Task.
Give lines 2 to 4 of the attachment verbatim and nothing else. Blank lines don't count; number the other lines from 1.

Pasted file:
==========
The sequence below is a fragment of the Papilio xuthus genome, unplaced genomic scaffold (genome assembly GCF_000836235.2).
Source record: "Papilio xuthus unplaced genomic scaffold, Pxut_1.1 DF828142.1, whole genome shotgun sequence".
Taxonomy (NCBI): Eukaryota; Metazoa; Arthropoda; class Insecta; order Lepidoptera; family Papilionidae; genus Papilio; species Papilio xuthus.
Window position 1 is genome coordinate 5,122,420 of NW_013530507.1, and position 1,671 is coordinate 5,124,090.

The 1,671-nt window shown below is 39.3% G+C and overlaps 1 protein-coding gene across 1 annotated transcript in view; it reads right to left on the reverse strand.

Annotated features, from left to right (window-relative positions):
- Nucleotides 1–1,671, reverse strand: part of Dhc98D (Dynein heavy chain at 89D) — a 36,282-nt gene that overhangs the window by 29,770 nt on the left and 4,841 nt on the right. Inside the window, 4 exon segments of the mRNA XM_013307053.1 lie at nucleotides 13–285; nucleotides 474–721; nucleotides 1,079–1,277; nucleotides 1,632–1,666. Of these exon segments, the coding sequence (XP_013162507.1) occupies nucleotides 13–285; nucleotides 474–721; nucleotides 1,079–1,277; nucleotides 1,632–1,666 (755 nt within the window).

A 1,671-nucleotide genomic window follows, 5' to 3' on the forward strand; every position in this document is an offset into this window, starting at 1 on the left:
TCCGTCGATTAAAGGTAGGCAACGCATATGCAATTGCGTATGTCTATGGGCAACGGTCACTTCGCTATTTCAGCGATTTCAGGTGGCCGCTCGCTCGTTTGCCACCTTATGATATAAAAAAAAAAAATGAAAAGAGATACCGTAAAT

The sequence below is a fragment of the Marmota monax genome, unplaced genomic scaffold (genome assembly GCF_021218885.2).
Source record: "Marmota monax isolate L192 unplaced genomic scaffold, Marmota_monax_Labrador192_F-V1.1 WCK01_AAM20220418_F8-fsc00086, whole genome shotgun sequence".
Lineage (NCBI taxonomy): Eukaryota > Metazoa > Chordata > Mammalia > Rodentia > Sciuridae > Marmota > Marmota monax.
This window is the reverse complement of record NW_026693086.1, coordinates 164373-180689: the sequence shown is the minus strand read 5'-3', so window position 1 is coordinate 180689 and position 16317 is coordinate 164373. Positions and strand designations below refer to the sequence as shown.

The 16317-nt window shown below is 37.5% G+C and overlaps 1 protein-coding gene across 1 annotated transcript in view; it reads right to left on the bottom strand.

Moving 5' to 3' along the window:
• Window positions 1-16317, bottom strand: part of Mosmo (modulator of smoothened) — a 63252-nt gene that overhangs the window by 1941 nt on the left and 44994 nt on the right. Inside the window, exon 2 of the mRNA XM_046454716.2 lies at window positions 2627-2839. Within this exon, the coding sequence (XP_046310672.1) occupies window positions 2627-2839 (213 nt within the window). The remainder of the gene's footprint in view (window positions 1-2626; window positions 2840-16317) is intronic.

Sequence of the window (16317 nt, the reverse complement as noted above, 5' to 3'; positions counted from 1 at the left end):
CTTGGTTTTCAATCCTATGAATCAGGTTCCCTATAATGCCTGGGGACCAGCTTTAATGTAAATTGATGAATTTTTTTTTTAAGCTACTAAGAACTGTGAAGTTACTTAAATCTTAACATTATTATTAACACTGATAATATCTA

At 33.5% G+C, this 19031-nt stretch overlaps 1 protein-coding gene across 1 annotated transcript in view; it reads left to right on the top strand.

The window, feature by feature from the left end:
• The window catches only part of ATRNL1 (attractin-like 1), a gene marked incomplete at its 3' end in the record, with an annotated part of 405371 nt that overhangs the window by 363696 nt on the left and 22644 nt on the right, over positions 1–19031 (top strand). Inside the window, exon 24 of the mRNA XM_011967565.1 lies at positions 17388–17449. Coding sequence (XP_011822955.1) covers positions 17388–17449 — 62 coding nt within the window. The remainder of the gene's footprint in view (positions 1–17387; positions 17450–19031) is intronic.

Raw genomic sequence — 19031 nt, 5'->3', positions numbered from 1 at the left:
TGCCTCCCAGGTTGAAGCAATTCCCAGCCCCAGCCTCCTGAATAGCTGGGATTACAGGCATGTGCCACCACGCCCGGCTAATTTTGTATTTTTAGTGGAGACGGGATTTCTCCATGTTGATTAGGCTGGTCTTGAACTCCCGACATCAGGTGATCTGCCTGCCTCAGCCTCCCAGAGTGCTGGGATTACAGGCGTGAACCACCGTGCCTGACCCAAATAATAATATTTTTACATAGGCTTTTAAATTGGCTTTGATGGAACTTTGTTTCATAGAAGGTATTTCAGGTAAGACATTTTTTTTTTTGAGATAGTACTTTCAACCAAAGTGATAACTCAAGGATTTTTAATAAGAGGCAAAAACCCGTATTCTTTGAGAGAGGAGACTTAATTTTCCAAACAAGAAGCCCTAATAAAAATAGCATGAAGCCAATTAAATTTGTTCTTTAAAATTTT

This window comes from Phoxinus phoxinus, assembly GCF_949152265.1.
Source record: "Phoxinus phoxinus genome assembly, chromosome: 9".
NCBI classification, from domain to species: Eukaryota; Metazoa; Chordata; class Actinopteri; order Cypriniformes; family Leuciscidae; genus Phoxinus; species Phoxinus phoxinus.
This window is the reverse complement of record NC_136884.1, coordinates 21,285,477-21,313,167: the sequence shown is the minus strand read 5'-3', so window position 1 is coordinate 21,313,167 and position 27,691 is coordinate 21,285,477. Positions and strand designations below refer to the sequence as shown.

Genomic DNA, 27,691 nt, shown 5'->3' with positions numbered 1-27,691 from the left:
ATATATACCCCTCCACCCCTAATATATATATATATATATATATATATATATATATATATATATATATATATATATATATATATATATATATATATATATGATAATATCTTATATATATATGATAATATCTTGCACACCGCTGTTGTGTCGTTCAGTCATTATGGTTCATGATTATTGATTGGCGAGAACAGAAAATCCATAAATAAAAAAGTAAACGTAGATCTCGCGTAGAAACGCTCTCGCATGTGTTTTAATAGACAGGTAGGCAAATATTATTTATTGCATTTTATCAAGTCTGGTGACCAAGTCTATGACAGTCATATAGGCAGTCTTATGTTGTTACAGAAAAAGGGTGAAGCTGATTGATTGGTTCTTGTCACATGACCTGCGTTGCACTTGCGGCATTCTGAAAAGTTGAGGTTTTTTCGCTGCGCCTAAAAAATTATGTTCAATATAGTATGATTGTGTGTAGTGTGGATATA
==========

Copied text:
Source record: "Papilio xuthus unplaced genomic scaffold, Pxut_1.1 DF828142.1, whole genome shotgun sequence".
Taxonomy (NCBI): Eukaryota; Metazoa; Arthropoda; class Insecta; order Lepidoptera; family Papilionidae; genus Papilio; species Papilio xuthus.
Window position 1 is genome coordinate 5,122,420 of NW_013530507.1, and position 1,671 is coordinate 5,124,090.